Nick Clegg is right to say that the British economy is entering a ‘dangerous phase’ and that we ought to think seriously about the necessary means to steer us through. Conservatives in government are coming to the same conclusion. Extra spending, the left’s solution, is a horribly blunt tool. Far better is radical reform of government and massive deregulation — which is prohibited by Brussels. The only remaining options are to renegotiate our membership of the European Union, or pull out entirely.
This is not an ideological position. There are some, certainly, who were against the European project from the start and have spent two decades being portrayed as swivel-eyed lunatics. But ministers who have shied away from the debate have now realised why so many of their colleagues were always ‘banging on about Europe’, as the Prime Minister once put it. As ministers now see, British self-government is a myth — sold to voters at election time. The EU is the third member of the coalition, and it has become the most intransigent obstacle to reform.
At every level, ministers are told they cannot govern Britain in the way they told voters they would because of Strasbourg or Brussels. Danny Alexander, who wants to cut VAT on fuel for his Highland constituents, has been told he needs the approval of all EU member states. David Cameron’s much-vaunted ‘one in, one out’ approach to policy regulation has proved unworkable because of the sheer weight of new rules flooding in from Brussels. Cutting regulations to help entrepreneurs is impossible, due to EU directives.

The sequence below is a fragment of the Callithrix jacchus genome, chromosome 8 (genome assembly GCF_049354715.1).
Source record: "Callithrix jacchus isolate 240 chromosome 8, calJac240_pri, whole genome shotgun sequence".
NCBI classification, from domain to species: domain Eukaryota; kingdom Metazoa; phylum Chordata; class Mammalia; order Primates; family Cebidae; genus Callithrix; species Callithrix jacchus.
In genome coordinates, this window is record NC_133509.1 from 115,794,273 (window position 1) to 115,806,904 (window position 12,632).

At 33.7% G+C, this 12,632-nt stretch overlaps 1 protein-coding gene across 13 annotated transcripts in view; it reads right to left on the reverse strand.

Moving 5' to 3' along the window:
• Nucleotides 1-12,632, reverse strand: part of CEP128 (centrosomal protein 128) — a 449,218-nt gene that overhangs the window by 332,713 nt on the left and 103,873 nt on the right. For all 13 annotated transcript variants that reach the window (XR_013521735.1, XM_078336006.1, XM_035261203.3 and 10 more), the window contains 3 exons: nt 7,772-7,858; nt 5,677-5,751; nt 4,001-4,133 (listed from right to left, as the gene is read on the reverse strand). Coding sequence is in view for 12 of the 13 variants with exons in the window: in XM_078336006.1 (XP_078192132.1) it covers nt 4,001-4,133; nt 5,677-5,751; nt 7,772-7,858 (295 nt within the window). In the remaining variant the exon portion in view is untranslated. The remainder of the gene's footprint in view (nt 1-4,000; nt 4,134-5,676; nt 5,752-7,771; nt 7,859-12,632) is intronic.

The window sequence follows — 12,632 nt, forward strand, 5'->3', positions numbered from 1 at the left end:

Last Monday a group of 120 Tory MPs got together in the House of Commons to discuss a strategy for overcoming EU obstruction. If there is a eurozone crunch coming in Europe, then Britain will be asked to vote on a new treaty.